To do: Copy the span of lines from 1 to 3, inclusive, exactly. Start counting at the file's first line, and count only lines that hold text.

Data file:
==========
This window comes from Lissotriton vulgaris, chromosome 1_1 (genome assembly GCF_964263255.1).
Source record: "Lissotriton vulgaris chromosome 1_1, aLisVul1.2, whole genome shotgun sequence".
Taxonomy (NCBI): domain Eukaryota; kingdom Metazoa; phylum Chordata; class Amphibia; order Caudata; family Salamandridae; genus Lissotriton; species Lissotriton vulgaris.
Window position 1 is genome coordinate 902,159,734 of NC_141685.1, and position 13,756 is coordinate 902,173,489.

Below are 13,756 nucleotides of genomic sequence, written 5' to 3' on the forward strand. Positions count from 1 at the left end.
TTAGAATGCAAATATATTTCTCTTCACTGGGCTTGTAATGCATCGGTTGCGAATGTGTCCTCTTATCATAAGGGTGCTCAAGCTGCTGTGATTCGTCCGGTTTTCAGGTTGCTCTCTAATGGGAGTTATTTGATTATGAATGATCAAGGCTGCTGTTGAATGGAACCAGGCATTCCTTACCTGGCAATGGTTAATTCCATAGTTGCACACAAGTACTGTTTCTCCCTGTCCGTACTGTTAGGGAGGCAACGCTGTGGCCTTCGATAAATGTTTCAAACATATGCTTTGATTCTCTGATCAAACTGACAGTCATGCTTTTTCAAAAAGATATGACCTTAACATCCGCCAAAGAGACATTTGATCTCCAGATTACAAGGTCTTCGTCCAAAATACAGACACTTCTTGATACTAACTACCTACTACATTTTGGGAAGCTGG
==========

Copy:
This window comes from Lissotriton vulgaris, chromosome 1_1 (genome assembly GCF_964263255.1).
Source record: "Lissotriton vulgaris chromosome 1_1, aLisVul1.2, whole genome shotgun sequence".
Taxonomy (NCBI): domain Eukaryota; kingdom Metazoa; phylum Chordata; class Amphibia; order Caudata; family Salamandridae; genus Lissotriton; species Lissotriton vulgaris.